I focus on the scene behind him, behind the wall: open water, yet land to my left, land to my right and land ahead. I am looking from the north to the south of an enormous harbour, with all its headlands and peninsulae; ferries, yachts, dinghies and cruise ships; beaches and pools; skyscrapers and harbourfront pads; forests and bushland. This is Sydney.

I turn back to our table. Tea is served. As a present, we have been given afternoon tea at Gunners’ Barracks, and what a treat this is: from panna cotta to salmon sandwiches, from samosas to scones, everything is unveiled before our eyes. The service is outstanding, the silver is spotless, and the view: priceless. Not even the threat of a kleptomaniacal kookaburra can spoil this moment.

With not a cloud in the sky, the harbour is buzzing. On the water, the Circular Quay to Manly ferries pass one another before us. A sailing teaching class weave around one another in the distance. Water taxis and speed boats streak the deep blue with white. The tourist jet boat zigzags the bays, thrilling (and drenching) its passengers. A sea plane comes in to land. Everywhere there is movement and life.

...

...We walk further into Middle Head, to the National Park at its tip. Here, at the fore of Military Road are concrete bunkers. From 1801 to the 1960s, this was the site of military fortifications – look outs and cannons and disappearing guns, tunnels and gun pits and faux ‘Tiger Cages’ used to train those deployed to Vietnam – reinforced and remodelled over time to guard Sydney from whatever threat it might encounter.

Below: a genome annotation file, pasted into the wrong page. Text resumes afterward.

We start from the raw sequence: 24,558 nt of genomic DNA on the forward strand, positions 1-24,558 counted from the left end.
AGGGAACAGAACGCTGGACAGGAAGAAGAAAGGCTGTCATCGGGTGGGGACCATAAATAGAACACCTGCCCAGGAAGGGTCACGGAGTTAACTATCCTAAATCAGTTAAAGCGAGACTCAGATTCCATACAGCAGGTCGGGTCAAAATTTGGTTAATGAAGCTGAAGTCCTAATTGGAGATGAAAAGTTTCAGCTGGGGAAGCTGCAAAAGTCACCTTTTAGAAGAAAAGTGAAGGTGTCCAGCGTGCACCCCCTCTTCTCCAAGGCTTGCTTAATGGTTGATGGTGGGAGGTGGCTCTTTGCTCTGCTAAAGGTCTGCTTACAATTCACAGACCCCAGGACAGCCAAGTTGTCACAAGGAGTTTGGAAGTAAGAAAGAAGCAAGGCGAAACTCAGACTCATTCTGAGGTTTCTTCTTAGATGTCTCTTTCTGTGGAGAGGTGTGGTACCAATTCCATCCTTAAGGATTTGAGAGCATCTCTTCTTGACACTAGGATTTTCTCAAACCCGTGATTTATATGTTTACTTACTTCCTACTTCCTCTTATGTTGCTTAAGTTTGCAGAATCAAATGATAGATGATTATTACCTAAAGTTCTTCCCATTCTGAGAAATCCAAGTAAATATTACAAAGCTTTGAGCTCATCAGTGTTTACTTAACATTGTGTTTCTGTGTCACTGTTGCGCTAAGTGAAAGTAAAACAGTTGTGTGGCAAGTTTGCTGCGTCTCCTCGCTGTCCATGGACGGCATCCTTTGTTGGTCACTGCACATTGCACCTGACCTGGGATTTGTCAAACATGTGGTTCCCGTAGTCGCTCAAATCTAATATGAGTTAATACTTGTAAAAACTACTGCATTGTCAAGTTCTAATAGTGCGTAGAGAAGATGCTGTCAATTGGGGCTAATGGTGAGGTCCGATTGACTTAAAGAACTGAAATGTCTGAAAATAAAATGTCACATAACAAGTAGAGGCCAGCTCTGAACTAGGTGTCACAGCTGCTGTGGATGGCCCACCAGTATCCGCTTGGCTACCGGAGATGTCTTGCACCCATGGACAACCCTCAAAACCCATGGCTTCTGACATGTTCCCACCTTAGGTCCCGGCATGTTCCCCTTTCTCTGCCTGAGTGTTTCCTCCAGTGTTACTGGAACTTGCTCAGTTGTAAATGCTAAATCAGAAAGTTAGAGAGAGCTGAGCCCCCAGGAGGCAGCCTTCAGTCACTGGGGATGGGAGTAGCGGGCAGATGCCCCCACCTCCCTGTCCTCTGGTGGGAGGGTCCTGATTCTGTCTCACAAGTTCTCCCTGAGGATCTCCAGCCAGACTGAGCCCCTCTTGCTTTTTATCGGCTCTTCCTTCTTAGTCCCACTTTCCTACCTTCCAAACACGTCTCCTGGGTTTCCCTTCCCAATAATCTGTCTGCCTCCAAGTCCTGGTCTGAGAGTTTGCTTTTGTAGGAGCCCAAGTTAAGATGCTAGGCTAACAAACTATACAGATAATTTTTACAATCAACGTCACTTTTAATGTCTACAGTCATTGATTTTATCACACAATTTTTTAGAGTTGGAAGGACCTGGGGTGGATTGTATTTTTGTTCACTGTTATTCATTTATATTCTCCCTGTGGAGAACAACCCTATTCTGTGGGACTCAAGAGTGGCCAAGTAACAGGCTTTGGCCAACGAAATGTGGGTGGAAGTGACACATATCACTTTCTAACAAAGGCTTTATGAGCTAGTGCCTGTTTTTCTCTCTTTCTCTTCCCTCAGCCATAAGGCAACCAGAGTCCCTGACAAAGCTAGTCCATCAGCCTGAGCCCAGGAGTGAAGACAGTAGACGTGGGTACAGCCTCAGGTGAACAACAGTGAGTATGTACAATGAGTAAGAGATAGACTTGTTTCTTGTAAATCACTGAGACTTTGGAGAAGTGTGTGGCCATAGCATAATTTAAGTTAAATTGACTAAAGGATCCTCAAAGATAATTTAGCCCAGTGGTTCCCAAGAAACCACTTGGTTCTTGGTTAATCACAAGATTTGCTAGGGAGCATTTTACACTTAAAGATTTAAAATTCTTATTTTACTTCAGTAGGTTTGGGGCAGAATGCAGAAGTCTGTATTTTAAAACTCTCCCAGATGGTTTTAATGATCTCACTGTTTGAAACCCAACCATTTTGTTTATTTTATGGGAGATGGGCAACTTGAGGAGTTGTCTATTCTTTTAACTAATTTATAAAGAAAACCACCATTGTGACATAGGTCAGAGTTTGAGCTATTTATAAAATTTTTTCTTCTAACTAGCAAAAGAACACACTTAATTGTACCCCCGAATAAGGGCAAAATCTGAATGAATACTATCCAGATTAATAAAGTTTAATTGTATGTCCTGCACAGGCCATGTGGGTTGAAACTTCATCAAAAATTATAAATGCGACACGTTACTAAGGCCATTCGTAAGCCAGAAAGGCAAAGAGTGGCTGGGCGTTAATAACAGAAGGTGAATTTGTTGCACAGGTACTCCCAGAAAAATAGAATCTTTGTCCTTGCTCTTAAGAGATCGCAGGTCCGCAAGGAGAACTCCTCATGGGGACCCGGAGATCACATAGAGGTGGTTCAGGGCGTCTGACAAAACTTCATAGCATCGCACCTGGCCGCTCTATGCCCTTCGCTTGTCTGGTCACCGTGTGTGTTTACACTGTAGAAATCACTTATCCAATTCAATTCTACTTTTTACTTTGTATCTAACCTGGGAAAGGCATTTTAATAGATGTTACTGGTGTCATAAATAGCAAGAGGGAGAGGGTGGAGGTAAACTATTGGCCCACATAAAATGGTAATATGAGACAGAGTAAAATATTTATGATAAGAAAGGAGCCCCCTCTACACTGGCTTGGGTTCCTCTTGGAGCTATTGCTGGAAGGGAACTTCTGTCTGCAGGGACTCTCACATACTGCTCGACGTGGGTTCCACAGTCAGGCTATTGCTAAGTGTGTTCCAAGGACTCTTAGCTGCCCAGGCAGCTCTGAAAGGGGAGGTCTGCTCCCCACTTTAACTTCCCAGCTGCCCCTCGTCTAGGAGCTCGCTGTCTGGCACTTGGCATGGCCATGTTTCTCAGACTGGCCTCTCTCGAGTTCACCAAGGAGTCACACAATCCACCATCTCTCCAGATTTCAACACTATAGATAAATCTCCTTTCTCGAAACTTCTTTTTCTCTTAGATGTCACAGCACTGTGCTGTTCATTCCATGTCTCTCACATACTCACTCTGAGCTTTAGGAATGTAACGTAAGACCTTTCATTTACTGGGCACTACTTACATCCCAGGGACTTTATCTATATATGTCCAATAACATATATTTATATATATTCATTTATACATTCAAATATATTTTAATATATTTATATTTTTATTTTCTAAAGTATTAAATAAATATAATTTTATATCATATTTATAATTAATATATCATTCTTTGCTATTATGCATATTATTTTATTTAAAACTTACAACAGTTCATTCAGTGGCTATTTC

We dip into the shade of the bunkers, wandering through concrete avenues below the ground. Rusting metal studs jut from the ceiling in one; more modern Japanese graffiti is found on another, untranslated, on the very settlement maintained to once keep the Japanese out. (An objective it failed to do when three Ko-hyoteki midget submarines entered the harbour in 1942, culminating in the sinking of the HMAS Kuttabul.)

With little time to explore, and no tour guides on hand, we can only glimpse at the rich stories that underpin these walls. On this normal, yet beautiful headland, a far from normal piece of history lies just beneath the surface.
...

The lizard returns. It moves so fast, yet so briefly, so as to appear to exist either here or there, but never in a place in between. It occurs to me that this is a normal sight for anybody living in a hot climate - a lizard, basking in the sun - but for me, a Brit, this is not normal. I realise that in all that I have written, whenever I have commented on something under an assumption of irregularity, my reader, whose background or address may be very different to my own, might consider it regular. This is, after all, the Internet, available in homes everywhere. What does that mean of my reaction to such normal, yet not normal, things?

I have time to neither ponder this half-considered thought nor process how this beautiful headland is more than meets the eye, how normal can be anything but. I have not time to be troubled by what is and what is not regular, for the view has enchanted me once more.

I pour another cup of Darjeeling.

I look out from the terrace.

I bask in the sunshine.

I think: 'this’ll do'.